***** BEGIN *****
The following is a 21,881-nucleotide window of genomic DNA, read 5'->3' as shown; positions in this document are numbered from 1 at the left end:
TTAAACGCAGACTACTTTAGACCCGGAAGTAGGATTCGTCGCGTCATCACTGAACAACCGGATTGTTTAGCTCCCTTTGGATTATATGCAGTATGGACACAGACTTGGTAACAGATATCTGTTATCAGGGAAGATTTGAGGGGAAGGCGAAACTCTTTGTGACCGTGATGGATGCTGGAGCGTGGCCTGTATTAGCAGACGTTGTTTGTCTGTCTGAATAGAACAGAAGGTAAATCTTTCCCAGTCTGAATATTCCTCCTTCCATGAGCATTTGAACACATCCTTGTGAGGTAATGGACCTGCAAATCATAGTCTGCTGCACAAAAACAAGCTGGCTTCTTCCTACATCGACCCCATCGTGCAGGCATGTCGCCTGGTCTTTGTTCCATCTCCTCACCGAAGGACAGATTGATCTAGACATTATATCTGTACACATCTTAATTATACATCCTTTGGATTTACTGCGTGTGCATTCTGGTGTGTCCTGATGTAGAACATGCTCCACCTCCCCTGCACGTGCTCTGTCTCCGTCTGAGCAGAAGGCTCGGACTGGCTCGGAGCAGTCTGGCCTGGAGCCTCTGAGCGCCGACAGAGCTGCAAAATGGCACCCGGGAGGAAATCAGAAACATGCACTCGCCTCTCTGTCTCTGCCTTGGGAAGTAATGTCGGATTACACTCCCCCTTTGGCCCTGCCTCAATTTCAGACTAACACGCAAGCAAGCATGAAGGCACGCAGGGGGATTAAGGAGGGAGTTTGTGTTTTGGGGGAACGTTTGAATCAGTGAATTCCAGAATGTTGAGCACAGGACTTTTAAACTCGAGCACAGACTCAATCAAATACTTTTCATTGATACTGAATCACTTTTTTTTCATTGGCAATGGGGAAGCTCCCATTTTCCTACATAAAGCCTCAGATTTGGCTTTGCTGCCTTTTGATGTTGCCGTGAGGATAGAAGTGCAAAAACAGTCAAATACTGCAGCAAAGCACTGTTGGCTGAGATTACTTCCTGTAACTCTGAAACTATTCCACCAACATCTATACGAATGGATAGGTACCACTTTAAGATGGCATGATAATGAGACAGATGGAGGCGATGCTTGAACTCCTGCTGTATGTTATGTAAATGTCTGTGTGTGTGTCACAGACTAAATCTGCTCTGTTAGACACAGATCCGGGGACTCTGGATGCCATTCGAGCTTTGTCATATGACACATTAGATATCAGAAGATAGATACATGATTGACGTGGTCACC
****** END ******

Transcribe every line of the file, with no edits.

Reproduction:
The following is a 21,881-nucleotide window of genomic DNA, read 5'->3' as shown; positions in this document are numbered from 1 at the left end:
TTAAACGCAGACTACTTTAGACCCGGAAGTAGGATTCGTCGCGTCATCACTGAACAACCGGATTGTTTAGCTCCCTTTGGATTATATGCAGTATGGACACAGACTTGGTAACAGATATCTGTTATCAGGGAAGATTTGAGGGGAAGGCGAAACTCTTTGTGACCGTGATGGATGCTGGAGCGTGGCCTGTATTAGCAGACGTTGTTTGTCTGTCTGAATAGAACAGAAGGTAAATCTTTCCCAGTCTGAATATTCCTCCTTCCATGAGCATTTGAACACATCCTTGTGAGGTAATGGACCTGCAAATCATAGTCTGCTGCACAAAAACAAGCTGGCTTCTTCCTACATCGACCCCATCGTGCAGGCATGTCGCCTGGTCTTTGTTCCATCTCCTCACCGAAGGACAGATTGATCTAGACATTATATCTGTACACATCTTAATTATACATCCTTTGGATTTACTGCGTGTGCATTCTGGTGTGTCCTGATGTAGAACATGCTCCACCTCCCCTGCACGTGCTCTGTCTCCGTCTGAGCAGAAGGCTCGGACTGGCTCGGAGCAGTCTGGCCTGGAGCCTCTGAGCGCCGACAGAGCTGCAAAATGGCACCCGGGAGGAAATCAGAAACATGCACTCGCCTCTCTGTCTCTGCCTTGGGAAGTAATGTCGGATTACACTCCCCCTTTGGCCCTGCCTCAATTTCAGACTAACACGCAAGCAAGCATGAAGGCACGCAGGGGGATTAAGGAGGGAGTTTGTGTTTTGGGGGAACGTTTGAATCAGTGAATTCCAGAATGTTGAGCACAGGACTTTTAAACTCGAGCACAGACTCAATCAAATACTTTTCATTGATACTGAATCACTTTTTTTTCATTGGCAATGGGGAAGCTCCCATTTTCCTACATAAAGCCTCAGATTTGGCTTTGCTGCCTTTTGATGTTGCCGTGAGGATAGAAGTGCAAAAACAGTCAAATACTGCAGCAAAGCACTGTTGGCTGAGATTACTTCCTGTAACTCTGAAACTATTCCACCAACATCTATACGAATGGATAGGTACCACTTTAAGATGGCATGATAATGAGACAGATGGAGGCGATGCTTGAACTCCTGCTGTATGTTATGTAAATGTCTGTGTGTGTGTCACAGACTAAATCTGCTCTGTTAGACACAGATCCGGGGACTCTGGATGCCATTCGAGCTTTGTCATATGACACATTAGATATCAGAAGATAGATACATGATTGACGTGGTCACC